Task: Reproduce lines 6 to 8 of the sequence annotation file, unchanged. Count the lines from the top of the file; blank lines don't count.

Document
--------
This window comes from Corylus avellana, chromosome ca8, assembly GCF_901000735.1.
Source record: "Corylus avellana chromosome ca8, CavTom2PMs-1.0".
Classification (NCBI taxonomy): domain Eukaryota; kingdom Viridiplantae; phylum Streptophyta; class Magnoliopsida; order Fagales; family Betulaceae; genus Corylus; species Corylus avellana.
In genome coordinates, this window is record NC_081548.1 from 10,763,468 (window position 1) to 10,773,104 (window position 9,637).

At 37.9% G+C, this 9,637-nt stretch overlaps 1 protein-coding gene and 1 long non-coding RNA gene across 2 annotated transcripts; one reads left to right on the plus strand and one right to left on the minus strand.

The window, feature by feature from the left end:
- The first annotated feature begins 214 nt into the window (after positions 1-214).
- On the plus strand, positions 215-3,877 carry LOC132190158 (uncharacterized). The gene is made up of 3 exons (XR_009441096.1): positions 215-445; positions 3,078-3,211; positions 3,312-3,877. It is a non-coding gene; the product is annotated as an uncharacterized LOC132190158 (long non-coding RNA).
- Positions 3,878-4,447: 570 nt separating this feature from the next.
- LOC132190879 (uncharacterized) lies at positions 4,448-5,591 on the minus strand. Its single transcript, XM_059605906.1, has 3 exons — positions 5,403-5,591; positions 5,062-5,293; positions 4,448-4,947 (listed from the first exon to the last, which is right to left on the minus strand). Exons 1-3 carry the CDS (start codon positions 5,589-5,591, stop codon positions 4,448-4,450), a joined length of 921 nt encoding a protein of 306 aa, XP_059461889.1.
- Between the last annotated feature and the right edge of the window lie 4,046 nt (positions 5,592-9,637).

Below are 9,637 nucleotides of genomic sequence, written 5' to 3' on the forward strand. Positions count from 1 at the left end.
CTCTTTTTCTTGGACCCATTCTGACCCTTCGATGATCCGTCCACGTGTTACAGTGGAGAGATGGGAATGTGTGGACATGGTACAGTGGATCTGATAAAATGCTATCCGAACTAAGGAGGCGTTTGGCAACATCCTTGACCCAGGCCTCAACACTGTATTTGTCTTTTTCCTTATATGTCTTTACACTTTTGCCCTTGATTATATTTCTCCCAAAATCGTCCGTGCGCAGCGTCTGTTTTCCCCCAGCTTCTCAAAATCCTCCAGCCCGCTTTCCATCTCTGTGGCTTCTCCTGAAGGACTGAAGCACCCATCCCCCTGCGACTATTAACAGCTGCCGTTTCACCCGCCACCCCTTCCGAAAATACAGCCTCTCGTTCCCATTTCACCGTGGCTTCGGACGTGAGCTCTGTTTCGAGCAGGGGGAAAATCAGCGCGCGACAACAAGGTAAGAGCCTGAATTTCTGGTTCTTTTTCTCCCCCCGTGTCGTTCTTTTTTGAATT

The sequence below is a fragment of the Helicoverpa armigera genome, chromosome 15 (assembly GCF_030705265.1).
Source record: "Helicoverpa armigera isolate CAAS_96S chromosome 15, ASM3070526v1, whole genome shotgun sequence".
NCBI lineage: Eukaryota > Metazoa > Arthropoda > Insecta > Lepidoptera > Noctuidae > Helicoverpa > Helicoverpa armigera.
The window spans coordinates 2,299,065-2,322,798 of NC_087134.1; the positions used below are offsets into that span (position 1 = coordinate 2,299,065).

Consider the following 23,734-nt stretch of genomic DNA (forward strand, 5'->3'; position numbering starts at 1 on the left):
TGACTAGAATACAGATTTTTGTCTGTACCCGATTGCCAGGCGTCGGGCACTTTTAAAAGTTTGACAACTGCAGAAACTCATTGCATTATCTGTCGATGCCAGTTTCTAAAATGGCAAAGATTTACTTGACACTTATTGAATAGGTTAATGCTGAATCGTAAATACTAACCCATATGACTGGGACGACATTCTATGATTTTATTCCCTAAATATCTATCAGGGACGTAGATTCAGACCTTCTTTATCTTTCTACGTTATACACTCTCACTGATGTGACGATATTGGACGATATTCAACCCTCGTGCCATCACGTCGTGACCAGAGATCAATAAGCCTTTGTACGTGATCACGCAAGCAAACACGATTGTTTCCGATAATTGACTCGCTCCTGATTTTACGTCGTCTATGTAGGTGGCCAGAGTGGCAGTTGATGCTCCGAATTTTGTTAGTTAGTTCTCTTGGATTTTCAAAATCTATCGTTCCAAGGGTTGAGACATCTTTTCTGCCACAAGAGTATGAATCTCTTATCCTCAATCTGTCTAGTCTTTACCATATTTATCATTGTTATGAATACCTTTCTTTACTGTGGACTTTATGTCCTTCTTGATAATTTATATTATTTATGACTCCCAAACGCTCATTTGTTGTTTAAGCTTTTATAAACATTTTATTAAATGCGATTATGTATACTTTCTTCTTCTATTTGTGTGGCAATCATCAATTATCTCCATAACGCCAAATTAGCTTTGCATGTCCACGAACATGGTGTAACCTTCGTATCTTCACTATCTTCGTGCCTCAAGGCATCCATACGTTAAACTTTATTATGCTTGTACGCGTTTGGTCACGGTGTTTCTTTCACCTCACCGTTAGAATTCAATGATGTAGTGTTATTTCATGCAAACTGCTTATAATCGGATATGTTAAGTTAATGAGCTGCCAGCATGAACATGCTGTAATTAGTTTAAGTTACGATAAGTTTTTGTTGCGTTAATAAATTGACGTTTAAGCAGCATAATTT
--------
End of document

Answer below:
The window, feature by feature from the left end:
- The first annotated feature begins 214 nt into the window (after positions 1-214).
- On the plus strand, positions 215-3,877 carry LOC132190158 (uncharacterized). The gene is made up of 3 exons (XR_009441096.1): positions 215-445; positions 3,078-3,211; positions 3,312-3,877. It is a non-coding gene; the product is annotated as an uncharacterized LOC132190158 (long non-coding RNA).